If your intended major is something to do with music, this is OK. It does sound as if you wrote with a thesaurus at your side though.
You should rethink the choice of the word "procreate," though! And maybe "interminable" also.
Are you sure everyone who reads your essay will be familiar with all your terminology? "codas" = ??
is there anything else wrong with
What is the rest of the essay about? If this doesn't tie in smoothly, it'll be very "jerky" in the readers' minds.
If you post the rest of your essay, I'll read it and let you know my reaction. Then, once you have what you need, you let me know, and I'll delete the thread so no one copies your ideas.
My existence thus far has been a musical performance. The world is my stage, the platform on which I can express myself creatively. My life is the reputable melody that I play from my guitar, and the notes are my memories and life experiences. As life fluctuates and changes, so do the melodies that I procreate. My cherished sentimental memories are like reprises, essential to my song by telling me that it’s okay to look back and start over, and the more difficult memories are like codas, telling me that sometimes it is necessary to let go and not look back. My life song isn't always perfect, but is the result of my constant hard work and the interminable dedication of my discipline.
I have spent countless hours rehearsing guitar, reviewing the laws of musical decorum until I knew it backward and forwards, never ceasing to stop at anything less than perfection. If I commenced a song that was too complicated for my understanding, I studied the notes and exact rhythms, as with the placements of the adagios and castratos, until I could be able to recite them in my sleep with full confidence. I would never stop at anything less than flawless perfection and full embodiment of the musical knowledge. My passion and learning the right way to play music validly reverberates my view on life and drive for learning in general. I believe that you should never stop at anything short of full completion and should always strive to do the best you possibly can.
The many hours of playing guitar with friends and performing at Jackson’s Coffee Place are forever ground in my memory. They are the espressivos and legatos of my life, the high maestros and lively beats, essential to my being and necessary in constructing my song. Reflecting back on it now, I can easily recall how the cold, shiny Birchwood guitar of my childhood felt in my hands, and the sentimental happiness that came along with it, along with the tingling sensation of both excitement and relaxation of plucking the first chord. The happy sentiments of my past are what give my life substance, and so I cherish them with fond sense, as they were fundamental in creating the person I am today.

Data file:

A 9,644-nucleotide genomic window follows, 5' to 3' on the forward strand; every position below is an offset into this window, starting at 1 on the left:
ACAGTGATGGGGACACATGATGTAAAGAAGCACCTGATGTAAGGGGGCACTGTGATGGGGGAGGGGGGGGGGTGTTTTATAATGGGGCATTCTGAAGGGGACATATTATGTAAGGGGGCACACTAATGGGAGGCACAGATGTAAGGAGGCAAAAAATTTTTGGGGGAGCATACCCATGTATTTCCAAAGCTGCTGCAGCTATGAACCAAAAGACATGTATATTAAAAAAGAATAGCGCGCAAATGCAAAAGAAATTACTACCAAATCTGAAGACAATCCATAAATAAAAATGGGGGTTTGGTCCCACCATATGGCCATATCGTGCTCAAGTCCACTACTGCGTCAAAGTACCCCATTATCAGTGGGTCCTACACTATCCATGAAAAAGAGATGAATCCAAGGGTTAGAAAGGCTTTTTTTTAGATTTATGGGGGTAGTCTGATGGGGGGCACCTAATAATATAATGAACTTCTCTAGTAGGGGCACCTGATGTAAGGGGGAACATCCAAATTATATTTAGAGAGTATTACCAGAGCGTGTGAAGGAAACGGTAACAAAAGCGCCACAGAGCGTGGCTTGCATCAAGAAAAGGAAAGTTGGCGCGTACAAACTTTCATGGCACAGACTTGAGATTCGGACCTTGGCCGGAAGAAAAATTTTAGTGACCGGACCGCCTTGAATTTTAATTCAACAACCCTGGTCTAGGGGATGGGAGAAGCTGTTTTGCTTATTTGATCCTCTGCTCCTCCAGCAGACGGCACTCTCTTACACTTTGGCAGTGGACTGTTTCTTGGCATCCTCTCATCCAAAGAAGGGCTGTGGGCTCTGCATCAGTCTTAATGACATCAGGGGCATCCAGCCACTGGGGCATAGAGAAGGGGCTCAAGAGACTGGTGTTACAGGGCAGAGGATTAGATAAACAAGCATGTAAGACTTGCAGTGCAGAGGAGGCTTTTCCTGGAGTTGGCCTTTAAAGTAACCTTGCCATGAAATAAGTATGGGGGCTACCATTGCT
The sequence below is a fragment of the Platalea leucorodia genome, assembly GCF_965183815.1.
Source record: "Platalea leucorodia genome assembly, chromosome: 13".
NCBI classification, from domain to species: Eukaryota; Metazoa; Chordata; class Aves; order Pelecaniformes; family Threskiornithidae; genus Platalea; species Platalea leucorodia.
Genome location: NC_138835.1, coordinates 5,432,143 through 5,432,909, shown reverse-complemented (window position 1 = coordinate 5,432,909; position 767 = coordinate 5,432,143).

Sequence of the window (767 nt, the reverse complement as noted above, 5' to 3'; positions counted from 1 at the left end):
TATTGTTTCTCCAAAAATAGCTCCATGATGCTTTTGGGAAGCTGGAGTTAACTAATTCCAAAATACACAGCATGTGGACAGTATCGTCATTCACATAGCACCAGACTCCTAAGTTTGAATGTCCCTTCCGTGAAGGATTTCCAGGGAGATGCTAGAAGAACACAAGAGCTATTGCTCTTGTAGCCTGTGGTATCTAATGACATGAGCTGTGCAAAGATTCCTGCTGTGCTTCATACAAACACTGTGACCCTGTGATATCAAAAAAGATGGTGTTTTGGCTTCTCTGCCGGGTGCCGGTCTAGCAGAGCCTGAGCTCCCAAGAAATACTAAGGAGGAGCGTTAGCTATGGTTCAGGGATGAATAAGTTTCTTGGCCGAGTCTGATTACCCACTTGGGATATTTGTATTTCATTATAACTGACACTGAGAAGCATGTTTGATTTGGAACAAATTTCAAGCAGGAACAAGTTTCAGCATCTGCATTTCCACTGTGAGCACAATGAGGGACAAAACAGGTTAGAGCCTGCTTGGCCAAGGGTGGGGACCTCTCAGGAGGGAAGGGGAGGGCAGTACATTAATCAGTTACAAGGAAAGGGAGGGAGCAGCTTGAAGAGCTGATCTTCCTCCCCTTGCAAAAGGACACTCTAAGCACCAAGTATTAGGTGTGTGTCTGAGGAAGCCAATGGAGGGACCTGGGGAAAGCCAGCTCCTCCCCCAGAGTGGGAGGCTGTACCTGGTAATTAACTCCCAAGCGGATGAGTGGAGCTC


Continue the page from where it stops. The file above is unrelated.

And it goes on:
Even though contended components are essential to the song of my life, sad ones are also unavoidable, as they are to everyone else's. The arduous experiences that help people grow and change over time are required to progress, and I am no exception. My life seems to have been a constant series of humbling relationship inefficacies and experiences of self-acceptance botches. The countless days when life felt as if it were slipping through my fingers resulted in sitting on my hardwood bedroom floor, playing guitar, and translating my clumsy mistakes and failures into cantabile melodies, free atonals, and soulful elegies. I feel safest and most open not when talking things out with others, but when translating my thoughts and feelings into another language- music.
The world is my stage, and I am the performer. I hold my life and my guitar in my control, and with every note that I play I am speaking a story; translating my past, hopes, and dreams into symphonic form. When people hear my music they hear me. Music is an outlet, it is how I express myself, and it is my life. Every note I play is a memory and emotion that came from an experience in my life, and even though it is complicated and imperfect, it is what makes up my song and who I am.
Sounds good. Just go through that conclusion and make sure you have not quoted anything directly from the introduction. Repetitions like that usually demonstrate a lack of imagination or vocabulary (or both), and you want to avoid that!!
thanks that's actually really helpful.
also, does it "flow" right to you? Im worried that it doesnt read well as an overall essay.
It reads fine to me, but the best test is if you can get someone (your mom or a friend or someone) to read it aloud to you.
Put a printout in the other person's hands and just listen; don't have a copy in front of you. In hearing someone else read it, you may find places you want to smooth out.
ok thanks. is there anything else that you would change about it? Also, im not planning on majoring in music, so should I still keep this essay?
also, if you were to give a grade on this, what do you feel it would be?
Oh, yes, you should use this! Even though you're not planning a music major, you may decide to add a music minor. Keep this, definitely!
I'd give it an A- ... Or do you need a number score, as for an ACT or SAT essay?
no but thank that's helpful. also, if I made the changes you suggested do you think it would be a 100?
take your name off anonymous and try to talk to me again... seriously get a life